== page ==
Professor Paul Allen discusses decarbonising the UK’s railways
With the UK Government seeking a national net carbon zero target by 2050, Rail Minister Jo Johnson challenged the rail industry to remove all diesel-only trains from the network by 2040. This set in motion a shift in rail sector focus to the development of solutions for decarbonising UK railways.
It is accepted that to achieve this ambitious target, the Government must play its part in developing a viable, workable strategy, and levy funds to support a mix of substantive extension of cost effective continuous rail electrification, combined with appropriate deployment of emerging zero-carbon traction solutions such as hydrogen and battery power. At this juncture, it is worthy of note, that due to a low rolling resistance, rail vehicles inherently offer far lower specific energy consumption per t/km than their road vehicle counterparts, and hence beyond a focus on rail decarbonisation, the Government should also seek to incentivise modal shift from road to rail – success on this front has the ability to return far greater carbon savings than rail decarbonisation alone1.
Once again considering the topic of rail decarbonisation, key industry stakeholders including Network Rail, passenger and freight train operators and leasing companies, will be required to set out plans to deliver against future targets laid out by Government; not a trivial task when considering residual life and value of existing fleets, the costs of re-engineering, and the required investment in infrastructure for enabling works such as rapid battery charging and the supply and delivery of hydrogen across large parts of the network.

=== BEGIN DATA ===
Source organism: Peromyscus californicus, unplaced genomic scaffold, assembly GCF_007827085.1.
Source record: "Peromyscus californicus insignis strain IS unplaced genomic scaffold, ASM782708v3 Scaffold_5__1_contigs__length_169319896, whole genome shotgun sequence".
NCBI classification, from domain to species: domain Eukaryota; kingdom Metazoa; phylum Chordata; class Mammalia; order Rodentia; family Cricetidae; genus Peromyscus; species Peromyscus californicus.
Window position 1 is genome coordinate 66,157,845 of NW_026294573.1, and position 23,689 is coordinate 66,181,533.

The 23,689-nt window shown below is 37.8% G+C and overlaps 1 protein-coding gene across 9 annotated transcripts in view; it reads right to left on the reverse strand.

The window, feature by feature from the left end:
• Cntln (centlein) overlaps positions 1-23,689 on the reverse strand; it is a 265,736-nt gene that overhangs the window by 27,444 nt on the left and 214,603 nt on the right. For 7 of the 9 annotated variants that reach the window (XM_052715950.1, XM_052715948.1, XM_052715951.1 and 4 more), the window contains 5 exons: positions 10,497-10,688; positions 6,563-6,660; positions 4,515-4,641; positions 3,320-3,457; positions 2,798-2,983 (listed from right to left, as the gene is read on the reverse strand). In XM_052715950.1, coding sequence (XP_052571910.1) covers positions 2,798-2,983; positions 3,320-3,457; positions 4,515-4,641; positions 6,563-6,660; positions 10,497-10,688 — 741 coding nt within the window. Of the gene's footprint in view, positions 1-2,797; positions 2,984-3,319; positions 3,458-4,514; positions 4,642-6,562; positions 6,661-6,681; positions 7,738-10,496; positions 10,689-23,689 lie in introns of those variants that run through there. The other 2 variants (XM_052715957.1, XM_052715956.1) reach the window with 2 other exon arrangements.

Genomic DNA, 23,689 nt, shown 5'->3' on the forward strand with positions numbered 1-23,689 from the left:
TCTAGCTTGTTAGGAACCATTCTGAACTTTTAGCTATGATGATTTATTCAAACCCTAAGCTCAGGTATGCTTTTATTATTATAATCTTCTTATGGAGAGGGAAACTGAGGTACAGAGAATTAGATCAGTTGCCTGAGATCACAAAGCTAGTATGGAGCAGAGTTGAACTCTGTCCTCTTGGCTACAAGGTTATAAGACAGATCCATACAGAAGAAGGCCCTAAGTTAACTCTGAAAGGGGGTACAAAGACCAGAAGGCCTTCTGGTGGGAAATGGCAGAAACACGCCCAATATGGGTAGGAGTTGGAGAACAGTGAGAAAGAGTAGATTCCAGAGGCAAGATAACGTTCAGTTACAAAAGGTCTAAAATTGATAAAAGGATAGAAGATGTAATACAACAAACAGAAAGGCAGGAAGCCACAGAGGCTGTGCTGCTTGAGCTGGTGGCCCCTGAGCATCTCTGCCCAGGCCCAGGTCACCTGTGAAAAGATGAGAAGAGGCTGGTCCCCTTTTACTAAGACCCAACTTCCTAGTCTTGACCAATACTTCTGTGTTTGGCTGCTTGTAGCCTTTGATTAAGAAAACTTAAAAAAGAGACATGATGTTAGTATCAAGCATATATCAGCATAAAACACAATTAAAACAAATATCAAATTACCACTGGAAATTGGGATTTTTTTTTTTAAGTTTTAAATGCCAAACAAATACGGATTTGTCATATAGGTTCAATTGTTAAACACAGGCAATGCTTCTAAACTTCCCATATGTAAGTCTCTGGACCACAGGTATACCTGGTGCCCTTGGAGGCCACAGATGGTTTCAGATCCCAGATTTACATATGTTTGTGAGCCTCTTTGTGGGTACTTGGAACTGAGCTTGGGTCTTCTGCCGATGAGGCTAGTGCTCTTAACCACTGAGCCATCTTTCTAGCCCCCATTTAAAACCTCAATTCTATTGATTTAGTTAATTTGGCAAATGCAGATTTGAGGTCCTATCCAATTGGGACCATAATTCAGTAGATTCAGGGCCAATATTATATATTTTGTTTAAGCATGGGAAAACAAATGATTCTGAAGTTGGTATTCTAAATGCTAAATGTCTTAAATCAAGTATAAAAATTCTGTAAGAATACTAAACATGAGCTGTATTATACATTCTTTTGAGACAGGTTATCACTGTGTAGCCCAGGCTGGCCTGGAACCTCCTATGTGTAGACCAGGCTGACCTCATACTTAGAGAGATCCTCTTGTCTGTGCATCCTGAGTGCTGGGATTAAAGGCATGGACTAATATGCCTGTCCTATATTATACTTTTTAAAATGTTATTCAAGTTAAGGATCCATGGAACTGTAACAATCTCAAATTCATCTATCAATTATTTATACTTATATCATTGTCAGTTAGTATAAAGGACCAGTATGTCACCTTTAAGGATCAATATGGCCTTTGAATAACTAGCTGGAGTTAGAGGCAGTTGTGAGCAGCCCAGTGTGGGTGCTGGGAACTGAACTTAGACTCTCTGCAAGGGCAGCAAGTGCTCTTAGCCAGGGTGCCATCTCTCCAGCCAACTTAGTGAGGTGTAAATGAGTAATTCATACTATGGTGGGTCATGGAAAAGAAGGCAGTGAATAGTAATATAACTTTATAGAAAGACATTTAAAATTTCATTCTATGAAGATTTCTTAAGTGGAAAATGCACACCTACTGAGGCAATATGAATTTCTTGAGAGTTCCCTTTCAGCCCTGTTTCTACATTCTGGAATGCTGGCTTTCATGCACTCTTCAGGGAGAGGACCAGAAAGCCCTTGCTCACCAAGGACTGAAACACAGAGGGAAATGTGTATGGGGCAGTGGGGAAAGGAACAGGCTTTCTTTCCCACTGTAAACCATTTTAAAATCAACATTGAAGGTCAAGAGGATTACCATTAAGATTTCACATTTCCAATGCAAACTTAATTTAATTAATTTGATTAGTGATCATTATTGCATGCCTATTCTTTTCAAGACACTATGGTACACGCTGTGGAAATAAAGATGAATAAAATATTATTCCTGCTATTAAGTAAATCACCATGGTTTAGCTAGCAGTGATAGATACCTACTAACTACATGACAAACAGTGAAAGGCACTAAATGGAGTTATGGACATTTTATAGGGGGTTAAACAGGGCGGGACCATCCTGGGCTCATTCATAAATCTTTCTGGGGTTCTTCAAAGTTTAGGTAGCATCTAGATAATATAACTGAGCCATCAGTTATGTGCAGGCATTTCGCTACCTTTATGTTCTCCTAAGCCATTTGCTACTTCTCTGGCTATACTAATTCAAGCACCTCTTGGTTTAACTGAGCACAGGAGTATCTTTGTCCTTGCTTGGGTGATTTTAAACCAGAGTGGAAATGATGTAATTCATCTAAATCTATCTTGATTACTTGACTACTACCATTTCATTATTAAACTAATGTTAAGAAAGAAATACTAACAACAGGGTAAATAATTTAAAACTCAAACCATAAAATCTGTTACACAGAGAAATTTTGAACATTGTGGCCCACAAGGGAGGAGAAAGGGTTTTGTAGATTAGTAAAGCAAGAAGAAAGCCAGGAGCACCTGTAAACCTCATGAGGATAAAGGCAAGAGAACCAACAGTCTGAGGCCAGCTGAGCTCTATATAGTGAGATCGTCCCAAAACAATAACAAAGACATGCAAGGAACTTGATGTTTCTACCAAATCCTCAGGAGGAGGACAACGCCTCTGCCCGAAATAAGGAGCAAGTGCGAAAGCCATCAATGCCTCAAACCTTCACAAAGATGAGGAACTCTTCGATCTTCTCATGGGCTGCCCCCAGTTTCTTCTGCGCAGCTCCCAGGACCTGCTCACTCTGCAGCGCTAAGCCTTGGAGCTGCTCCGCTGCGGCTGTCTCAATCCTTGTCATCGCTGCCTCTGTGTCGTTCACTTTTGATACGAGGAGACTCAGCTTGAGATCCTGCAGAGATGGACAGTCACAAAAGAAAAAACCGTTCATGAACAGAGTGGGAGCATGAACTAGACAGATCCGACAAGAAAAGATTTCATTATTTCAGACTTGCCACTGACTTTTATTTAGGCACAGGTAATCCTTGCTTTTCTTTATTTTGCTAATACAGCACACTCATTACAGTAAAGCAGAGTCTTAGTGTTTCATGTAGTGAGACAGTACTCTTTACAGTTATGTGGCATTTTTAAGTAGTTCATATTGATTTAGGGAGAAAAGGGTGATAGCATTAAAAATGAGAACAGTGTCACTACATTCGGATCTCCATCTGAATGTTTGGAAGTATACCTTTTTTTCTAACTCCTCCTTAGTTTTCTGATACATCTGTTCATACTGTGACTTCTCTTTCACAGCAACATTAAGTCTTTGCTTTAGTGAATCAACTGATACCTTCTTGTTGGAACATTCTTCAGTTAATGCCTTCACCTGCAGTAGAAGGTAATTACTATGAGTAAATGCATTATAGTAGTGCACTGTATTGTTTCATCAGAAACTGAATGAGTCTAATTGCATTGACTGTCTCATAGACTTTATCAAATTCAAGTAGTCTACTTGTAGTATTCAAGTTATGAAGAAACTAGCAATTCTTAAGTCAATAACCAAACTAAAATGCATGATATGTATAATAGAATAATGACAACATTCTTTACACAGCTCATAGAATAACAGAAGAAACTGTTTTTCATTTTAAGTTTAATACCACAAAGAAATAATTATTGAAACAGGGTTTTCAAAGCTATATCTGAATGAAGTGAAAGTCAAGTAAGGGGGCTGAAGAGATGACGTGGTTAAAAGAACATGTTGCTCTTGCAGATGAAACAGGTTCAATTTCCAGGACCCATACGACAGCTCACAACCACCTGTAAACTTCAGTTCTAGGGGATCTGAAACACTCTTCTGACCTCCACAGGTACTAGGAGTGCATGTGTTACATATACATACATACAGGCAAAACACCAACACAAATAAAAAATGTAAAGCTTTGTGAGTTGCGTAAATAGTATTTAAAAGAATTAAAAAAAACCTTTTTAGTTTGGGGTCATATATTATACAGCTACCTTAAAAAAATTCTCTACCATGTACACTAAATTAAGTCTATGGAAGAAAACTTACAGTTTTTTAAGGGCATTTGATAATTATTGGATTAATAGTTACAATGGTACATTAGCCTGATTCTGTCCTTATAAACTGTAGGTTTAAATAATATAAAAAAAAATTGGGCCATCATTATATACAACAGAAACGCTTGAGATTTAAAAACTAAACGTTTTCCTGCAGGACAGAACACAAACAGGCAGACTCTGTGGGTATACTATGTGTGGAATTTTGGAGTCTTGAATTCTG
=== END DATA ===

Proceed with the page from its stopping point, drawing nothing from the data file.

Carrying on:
The latest hydrogen powered train concepts are currently being targeted for services that would replace typical diesel multiple unit routes, with speeds less than 100mph and a maximum range of up to 600 miles. In such a configuration, a three car unit would essentially become a 2.5 car unit to accommodate hydrogen storage. The technology would sensibly be targeted at self-powered operation on suburban lines that are not prioritised for continuous electrification. Hydrogen trains with higher speed and range capabilities may be developed in the future, but the business case for the required larger hydrogen tenders is likely to prove a significant obstacle. Hydrogen and battery solutions can also be incorporated within hybrid vehicle concepts, thus helping to facilitate reduced cost, discrete electrification programmes, by allowing for relatively short hops ‘off the wire’ prior to re-joining an electrified route. In this mode of operation, current range limitations of battery technology can be mitigated as batteries are recharged whilst running under the wire.
With such range limitations, opportunities for adopting battery-only, self-powered trains seem to be limited to non-electrified routes that offer short hop journeys, with operational headway for rapid charging at each end of the line. This mode of service is demonstrated by concepts such as the Class 230 battery vehicle running on rural lines between Bedford and Oxford. As battery technology improves in terms of speed and range limitations, then battery-only concepts may be able to compete with hydrogen fuelled counterparts.
Freight and higher speed passenger services (greater than 100mph) that demand high traction power levels create a greater decarbonisation challenge; energy density and constraints on space imposed by a restrictive UK loading gauge, limit the application of fuelling and hybridisation options. Space constraints therefore place a focus on technology developments that can reduce the size of hybridisation hardware. For example, silicon carbide components in power electronics significantly increase electrical efficiency, reducing inverter drive sizes, thereby offering crucial benefits for packaging hybrid traction equipment in higher power applications.